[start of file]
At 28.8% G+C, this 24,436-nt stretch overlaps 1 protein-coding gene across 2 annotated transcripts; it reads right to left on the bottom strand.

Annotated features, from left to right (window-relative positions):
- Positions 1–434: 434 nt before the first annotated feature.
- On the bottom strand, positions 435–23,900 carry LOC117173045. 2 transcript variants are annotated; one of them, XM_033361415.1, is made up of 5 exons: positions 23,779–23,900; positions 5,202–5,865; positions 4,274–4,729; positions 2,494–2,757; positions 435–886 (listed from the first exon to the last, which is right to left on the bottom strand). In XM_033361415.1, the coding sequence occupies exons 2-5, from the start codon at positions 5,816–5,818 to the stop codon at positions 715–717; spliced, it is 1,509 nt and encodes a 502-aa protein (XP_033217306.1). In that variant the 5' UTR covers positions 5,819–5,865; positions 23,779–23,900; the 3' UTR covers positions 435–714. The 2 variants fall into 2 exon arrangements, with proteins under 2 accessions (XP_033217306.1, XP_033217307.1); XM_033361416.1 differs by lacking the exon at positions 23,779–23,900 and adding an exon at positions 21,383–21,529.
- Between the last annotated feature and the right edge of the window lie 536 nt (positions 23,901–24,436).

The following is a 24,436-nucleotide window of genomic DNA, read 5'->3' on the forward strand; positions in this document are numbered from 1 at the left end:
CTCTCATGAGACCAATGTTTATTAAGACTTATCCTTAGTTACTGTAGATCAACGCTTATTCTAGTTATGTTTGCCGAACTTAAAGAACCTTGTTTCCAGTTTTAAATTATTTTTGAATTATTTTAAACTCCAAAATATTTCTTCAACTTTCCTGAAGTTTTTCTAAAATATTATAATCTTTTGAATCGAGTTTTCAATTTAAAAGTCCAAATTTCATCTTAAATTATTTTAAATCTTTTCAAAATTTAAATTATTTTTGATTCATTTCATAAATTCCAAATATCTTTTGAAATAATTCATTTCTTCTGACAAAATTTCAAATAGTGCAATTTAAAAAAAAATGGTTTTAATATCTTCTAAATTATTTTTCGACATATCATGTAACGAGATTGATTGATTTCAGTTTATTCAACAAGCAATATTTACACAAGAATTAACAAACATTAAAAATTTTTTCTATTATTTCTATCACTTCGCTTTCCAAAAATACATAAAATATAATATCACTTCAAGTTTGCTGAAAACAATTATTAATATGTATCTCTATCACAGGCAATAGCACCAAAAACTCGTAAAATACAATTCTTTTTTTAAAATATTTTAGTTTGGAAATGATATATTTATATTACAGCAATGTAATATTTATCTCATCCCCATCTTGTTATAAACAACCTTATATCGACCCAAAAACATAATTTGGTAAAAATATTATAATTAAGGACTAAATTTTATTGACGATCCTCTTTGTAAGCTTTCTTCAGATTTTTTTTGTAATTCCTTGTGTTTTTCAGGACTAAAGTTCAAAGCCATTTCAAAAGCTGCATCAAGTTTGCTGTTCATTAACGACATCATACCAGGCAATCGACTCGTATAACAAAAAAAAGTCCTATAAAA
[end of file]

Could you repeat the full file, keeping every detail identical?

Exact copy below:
At 28.8% G+C, this 24,436-nt stretch overlaps 1 protein-coding gene across 2 annotated transcripts; it reads right to left on the bottom strand.

Annotated features, from left to right (window-relative positions):
- Positions 1–434: 434 nt before the first annotated feature.
- On the bottom strand, positions 435–23,900 carry LOC117173045. 2 transcript variants are annotated; one of them, XM_033361415.1, is made up of 5 exons: positions 23,779–23,900; positions 5,202–5,865; positions 4,274–4,729; positions 2,494–2,757; positions 435–886 (listed from the first exon to the last, which is right to left on the bottom strand). In XM_033361415.1, the coding sequence occupies exons 2-5, from the start codon at positions 5,816–5,818 to the stop codon at positions 715–717; spliced, it is 1,509 nt and encodes a 502-aa protein (XP_033217306.1). In that variant the 5' UTR covers positions 5,819–5,865; positions 23,779–23,900; the 3' UTR covers positions 435–714. The 2 variants fall into 2 exon arrangements, with proteins under 2 accessions (XP_033217306.1, XP_033217307.1); XM_033361416.1 differs by lacking the exon at positions 23,779–23,900 and adding an exon at positions 21,383–21,529.
- Between the last annotated feature and the right edge of the window lie 536 nt (positions 23,901–24,436).

The following is a 24,436-nucleotide window of genomic DNA, read 5'->3' on the forward strand; positions in this document are numbered from 1 at the left end:
CTCTCATGAGACCAATGTTTATTAAGACTTATCCTTAGTTACTGTAGATCAACGCTTATTCTAGTTATGTTTGCCGAACTTAAAGAACCTTGTTTCCAGTTTTAAATTATTTTTGAATTATTTTAAACTCCAAAATATTTCTTCAACTTTCCTGAAGTTTTTCTAAAATATTATAATCTTTTGAATCGAGTTTTCAATTTAAAAGTCCAAATTTCATCTTAAATTATTTTAAATCTTTTCAAAATTTAAATTATTTTTGATTCATTTCATAAATTCCAAATATCTTTTGAAATAATTCATTTCTTCTGACAAAATTTCAAATAGTGCAATTTAAAAAAAAATGGTTTTAATATCTTCTAAATTATTTTTCGACATATCATGTAACGAGATTGATTGATTTCAGTTTATTCAACAAGCAATATTTACACAAGAATTAACAAACATTAAAAATTTTTTCTATTATTTCTATCACTTCGCTTTCCAAAAATACATAAAATATAATATCACTTCAAGTTTGCTGAAAACAATTATTAATATGTATCTCTATCACAGGCAATAGCACCAAAAACTCGTAAAATACAATTCTTTTTTTAAAATATTTTAGTTTGGAAATGATATATTTATATTACAGCAATGTAATATTTATCTCATCCCCATCTTGTTATAAACAACCTTATATCGACCCAAAAACATAATTTGGTAAAAATATTATAATTAAGGACTAAATTTTATTGACGATCCTCTTTGTAAGCTTTCTTCAGATTTTTTTTGTAATTCCTTGTGTTTTTCAGGACTAAAGTTCAAAGCCATTTCAAAAGCTGCATCAAGTTTGCTGTTCATTAACGACATCATACCAGGCAATCGACTCGTATAACAAAAAAAAGTCCTATAAAA